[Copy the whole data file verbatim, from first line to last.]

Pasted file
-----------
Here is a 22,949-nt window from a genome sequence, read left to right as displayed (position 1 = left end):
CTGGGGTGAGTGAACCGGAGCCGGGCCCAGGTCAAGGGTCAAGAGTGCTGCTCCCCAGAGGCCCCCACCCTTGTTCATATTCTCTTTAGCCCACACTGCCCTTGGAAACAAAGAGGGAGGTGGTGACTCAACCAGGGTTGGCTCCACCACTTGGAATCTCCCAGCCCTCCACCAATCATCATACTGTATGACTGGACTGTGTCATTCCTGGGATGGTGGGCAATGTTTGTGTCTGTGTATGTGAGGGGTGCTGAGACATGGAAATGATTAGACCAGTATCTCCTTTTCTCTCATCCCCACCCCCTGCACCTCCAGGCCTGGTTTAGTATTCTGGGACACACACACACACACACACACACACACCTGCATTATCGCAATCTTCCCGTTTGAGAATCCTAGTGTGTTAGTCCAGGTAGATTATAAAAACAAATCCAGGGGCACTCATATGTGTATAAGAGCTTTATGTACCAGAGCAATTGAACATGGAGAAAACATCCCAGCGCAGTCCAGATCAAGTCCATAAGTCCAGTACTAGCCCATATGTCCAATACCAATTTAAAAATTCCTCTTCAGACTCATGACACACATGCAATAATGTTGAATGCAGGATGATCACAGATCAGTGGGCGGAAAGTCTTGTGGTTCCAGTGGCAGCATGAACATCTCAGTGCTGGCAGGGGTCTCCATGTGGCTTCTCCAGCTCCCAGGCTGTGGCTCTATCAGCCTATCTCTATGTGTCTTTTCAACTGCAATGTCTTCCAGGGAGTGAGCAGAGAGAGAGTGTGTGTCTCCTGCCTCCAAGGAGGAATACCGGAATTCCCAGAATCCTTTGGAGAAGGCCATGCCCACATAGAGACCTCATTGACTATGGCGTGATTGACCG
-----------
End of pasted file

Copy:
Here is a 22,949-nt window from a genome sequence, read left to right as displayed (position 1 = left end):
CTGGGGTGAGTGAACCGGAGCCGGGCCCAGGTCAAGGGTCAAGAGTGCTGCTCCCCAGAGGCCCCCACCCTTGTTCATATTCTCTTTAGCCCACACTGCCCTTGGAAACAAAGAGGGAGGTGGTGACTCAACCAGGGTTGGCTCCACCACTTGGAATCTCCCAGCCCTCCACCAATCATCATACTGTATGACTGGACTGTGTCATTCCTGGGATGGTGGGCAATGTTTGTGTCTGTGTATGTGAGGGGTGCTGAGACATGGAAATGATTAGACCAGTATCTCCTTTTCTCTCATCCCCACCCCCTGCACCTCCAGGCCTGGTTTAGTATTCTGGGACACACACACACACACACACACACACACCTGCATTATCGCAATCTTCCCGTTTGAGAATCCTAGTGTGTTAGTCCAGGTAGATTATAAAAACAAATCCAGGGGCACTCATATGTGTATAAGAGCTTTATGTACCAGAGCAATTGAACATGGAGAAAACATCCCAGCGCAGTCCAGATCAAGTCCATAAGTCCAGTACTAGCCCATATGTCCAATACCAATTTAAAAATTCCTCTTCAGACTCATGACACACATGCAATAATGTTGAATGCAGGATGATCACAGATCAGTGGGCGGAAAGTCTTGTGGTTCCAGTGGCAGCATGAACATCTCAGTGCTGGCAGGGGTCTCCATGTGGCTTCTCCAGCTCCCAGGCTGTGGCTCTATCAGCCTATCTCTATGTGTCTTTTCAACTGCAATGTCTTCCAGGGAGTGAGCAGAGAGAGAGTGTGTGTCTCCTGCCTCCAAGGAGGAATACCGGAATTCCCAGAATCCTTTGGAGAAGGCCATGCCCACATAGAGACCTCATTGACTATGGCGTGATTGACCG